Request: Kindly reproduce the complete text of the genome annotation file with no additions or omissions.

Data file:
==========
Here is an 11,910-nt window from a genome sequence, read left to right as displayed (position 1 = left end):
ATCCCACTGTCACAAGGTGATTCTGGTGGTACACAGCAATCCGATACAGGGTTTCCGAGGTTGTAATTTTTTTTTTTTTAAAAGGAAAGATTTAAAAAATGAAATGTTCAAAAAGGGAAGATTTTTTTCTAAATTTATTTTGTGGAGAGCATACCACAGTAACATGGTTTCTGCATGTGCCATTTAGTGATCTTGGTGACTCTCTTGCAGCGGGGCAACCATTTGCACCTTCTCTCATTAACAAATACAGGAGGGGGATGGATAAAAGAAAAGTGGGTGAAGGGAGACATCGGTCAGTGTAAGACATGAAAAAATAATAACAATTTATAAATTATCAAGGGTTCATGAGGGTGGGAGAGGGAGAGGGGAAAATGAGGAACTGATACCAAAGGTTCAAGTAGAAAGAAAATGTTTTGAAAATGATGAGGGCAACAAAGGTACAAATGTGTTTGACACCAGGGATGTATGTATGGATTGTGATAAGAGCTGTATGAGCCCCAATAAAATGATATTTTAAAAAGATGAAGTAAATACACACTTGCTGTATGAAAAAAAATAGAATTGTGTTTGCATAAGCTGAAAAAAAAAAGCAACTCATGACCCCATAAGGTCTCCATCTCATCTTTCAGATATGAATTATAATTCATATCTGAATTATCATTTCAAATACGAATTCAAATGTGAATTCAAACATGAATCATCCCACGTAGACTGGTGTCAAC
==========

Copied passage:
Here is an 11,910-nt window from a genome sequence, read left to right as displayed (position 1 = left end):
ATCCCACTGTCACAAGGTGATTCTGGTGGTACACAGCAATCCGATACAGGGTTTCCGAGGTTGTAATTTTTTTTTTTTTAAAAGGAAAGATTTAAAAAATGAAATGTTCAAAAAGGGAAGATTTTTTTCTAAATTTATTTTGTGGAGAGCATACCACAGTAACATGGTTTCTGCATGTGCCATTTAGTGATCTTGGTGACTCTCTTGCAGCGGGGCAACCATTTGCACCTTCTCTCATTAACAAATACAGGAGGGGGATGGATAAAAGAAAAGTGGGTGAAGGGAGACATCGGTCAGTGTAAGACATGAAAAAATAATAACAATTTATAAATTATCAAGGGTTCATGAGGGTGGGAGAGGGAGAGGGGAAAATGAGGAACTGATACCAAAGGTTCAAGTAGAAAGAAAATGTTTTGAAAATGATGAGGGCAACAAAGGTACAAATGTGTTTGACACCAGGGATGTATGTATGGATTGTGATAAGAGCTGTATGAGCCCCAATAAAATGATATTTTAAAAAGATGAAGTAAATACACACTTGCTGTATGAAAAAAAATAGAATTGTGTTTGCATAAGCTGAAAAAAAAAAGCAACTCATGACCCCATAAGGTCTCCATCTCATCTTTCAGATATGAATTATAATTCATATCTGAATTATCATTTCAAATACGAATTCAAATGTGAATTCAAACATGAATCATCCCACGTAGACTGGTGTCAAC